Centered around the land-grant campus of the University of Illinois, the six counties of Champaign, Ford, Piatt, Douglas, Vermillion, and Iriquois host over 5,000 farms. In Champaign County alone, over 75 percent of the land is comprised of farms over 500 acres in size. The vast majority of the six counties are served by Eastern Illini Electric Cooperative, which buys 269GWh of power annually for its members. They purchase power from their parent, a generation and transmission (G&T) electrical cooperative named Prairie Power Inc, whose territory is shown in dark blue above. Over 62 percent of the power purchased by Eastern Illini Electric Cooperative comes from a coal-fired generation plant Prairie Power Inc built in 2012 in the southern part of the State, near the mouth of a coal mine. Eastern Illini Electric Cooperative also purchases a small amount of power from MISO, which is the Regional Transmission Operator for the area shown in light blue above.
In this hypothetical example, Eastern Illini Electrical Cooperative (EIEC) would build 55 TrackerSled dual-use farms on its members' property in the six-county area shown on the map above. On each farm, columns of TrackerSleds would rotate between two adjacent 12-acre fields.
Currently, six wind farms and one solar farm exist in EIEC's territory. In 2018, EIEC purchased power at $.08/kWh and sold it to members for an average of $.14/kWh. In this hypothetical example, the 55 dual-use TrackerSled farms would provide the entire 269GWh per year required by EIEC's members, as modeled by NREL's PV Watts application. Although complete autonomy would not be possible without storage in the near term, when the cost of battery storage drops sufficiently, EIEC can add batteries to time-shift energy delivery and optimize grid voltage and frequency.
Map data provided by the US Energy Information Administration
The proforma above summarizes how an electric co-op like EIEC can spend $2/Watt to build a 12-acre dual-use TrackerSled farm while selling power to its members at $.065/kWh to lower their electrical bills. The proforma contemplates paying each of the 55 farmers $16,800 annually for hosting Trackersleds for the duration of the 29-year lease.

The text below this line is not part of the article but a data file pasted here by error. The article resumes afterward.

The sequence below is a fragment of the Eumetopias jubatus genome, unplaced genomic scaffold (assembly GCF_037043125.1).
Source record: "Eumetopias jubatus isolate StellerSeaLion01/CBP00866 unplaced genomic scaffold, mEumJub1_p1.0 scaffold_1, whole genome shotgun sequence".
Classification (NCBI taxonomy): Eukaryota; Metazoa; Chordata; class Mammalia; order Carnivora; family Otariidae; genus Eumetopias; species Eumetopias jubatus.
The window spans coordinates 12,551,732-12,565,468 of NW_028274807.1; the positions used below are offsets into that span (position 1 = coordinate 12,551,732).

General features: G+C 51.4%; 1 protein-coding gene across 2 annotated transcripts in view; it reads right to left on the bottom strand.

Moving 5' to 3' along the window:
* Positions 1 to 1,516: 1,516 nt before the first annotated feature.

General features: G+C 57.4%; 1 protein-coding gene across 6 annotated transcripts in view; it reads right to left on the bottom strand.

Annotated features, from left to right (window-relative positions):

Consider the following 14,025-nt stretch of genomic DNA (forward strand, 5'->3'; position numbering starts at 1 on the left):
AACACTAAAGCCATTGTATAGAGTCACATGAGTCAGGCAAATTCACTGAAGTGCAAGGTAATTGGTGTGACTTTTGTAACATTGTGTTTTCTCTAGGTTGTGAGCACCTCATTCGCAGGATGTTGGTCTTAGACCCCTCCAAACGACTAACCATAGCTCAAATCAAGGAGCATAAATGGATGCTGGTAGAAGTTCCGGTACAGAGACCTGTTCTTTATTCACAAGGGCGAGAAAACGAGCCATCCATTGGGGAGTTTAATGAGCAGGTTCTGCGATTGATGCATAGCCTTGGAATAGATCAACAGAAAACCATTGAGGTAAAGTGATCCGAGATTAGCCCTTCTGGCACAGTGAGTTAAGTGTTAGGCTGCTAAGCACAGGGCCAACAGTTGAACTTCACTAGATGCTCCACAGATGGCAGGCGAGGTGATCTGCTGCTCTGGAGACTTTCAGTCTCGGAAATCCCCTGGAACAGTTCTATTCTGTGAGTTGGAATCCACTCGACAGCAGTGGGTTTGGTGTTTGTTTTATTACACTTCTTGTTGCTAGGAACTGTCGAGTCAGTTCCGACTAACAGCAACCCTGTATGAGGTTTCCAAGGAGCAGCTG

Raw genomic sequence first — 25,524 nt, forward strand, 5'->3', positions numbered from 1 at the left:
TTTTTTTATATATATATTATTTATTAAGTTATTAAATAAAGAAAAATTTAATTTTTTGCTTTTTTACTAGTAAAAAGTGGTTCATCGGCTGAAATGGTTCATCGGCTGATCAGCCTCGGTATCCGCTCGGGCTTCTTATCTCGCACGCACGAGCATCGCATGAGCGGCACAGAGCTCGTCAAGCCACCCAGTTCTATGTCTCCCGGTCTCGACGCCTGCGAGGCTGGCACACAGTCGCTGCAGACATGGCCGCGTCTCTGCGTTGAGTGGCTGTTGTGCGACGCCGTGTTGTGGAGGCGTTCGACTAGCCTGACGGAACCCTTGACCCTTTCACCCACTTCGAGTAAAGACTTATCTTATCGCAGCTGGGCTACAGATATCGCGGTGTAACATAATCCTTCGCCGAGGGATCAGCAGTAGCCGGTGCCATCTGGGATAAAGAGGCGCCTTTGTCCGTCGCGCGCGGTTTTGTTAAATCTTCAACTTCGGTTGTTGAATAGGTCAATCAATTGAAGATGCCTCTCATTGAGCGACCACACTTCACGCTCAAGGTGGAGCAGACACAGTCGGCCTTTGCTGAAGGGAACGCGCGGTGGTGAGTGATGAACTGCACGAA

Currently, Eastern Illini Electrical Cooperative views Distributed Energy Resources as a challenge, because most are behind-the-meter and owned privately. When EIEC loses kWh sales to private generation, fixed costs must be recovered by allocating them to members. Conversely, if EIEC builds their generation by deploying plug-n-play TrackerSleds on their members' farm fields, mutual benefits will compound while costs decrease. Leveraging existing USDA Rural Utilities Service programs, EIEC could receive grants and ultra-low-cost loans to build these new assets. Funds may also be available on the farmer's side, through the USDA's EQIP program that supports the regeneration of farmland.
When modeled in IMPLAN with data from 2018, every $3.50 the EIEC community directly invests in TrackerSled dual-use farms will result in an additional $1.12 of indirect and induced local economic benefits. The figures above illustrate the impact of the 55 TrackerSled farms in the six-county area only. Instead of members exporting their capital to remote places, the dollars will stay hyperlocal. Furthermore, the benefits listed above ignore any impacts resulting from the improved profitability of local farmers from regenerative practices. Since farmers will siphon back more of the food dollar from agrichemical companies, some of the revenue will be offset by losses elsewhere. But smaller farms will become viable again, creating even more jobs not reflected in the numbers above.
Not only will the TrackerSleds' clean energy supplant the carbon footprint of the energy produced at the existing downstate coal-fired power plant, but the 55 farmers will draw down immense amounts of carbon, too. When regenerative practices increase soil carbon by one percent on the 55 farms, an additional $142M to $72M will flow into the economy through carbon credits purchased at today's market rates, assuming an average farm size of 1,500 acres. Over time, this income could easily triple or quadruple, without accounting for the increased value of the farms' real estate. This also ignores the impact of regenerative practices spreading to the other 5,000 farms in the region.
Instead of out-of-town solar developers repurposing prime farmland in their territory, EIEC can give their farmer members a financial incentive to regenerate their best soils, avoiding the tendency to relegate solar to the margins. This practice will create a virtuous cycle in rural Illinois, benefiting People, the Planet, and Profit.
The 55 TrackerSled dual-use farms will create 989 job-years in the six-county area, predominantly in the construction and equipment manufacturing industries.
The greatest direct economic output resides with the equipment manufacturing industry, followed by the construction industry. The model assumes that the prefabricated TrackerSled components will be assembled in a central location in Champaign County.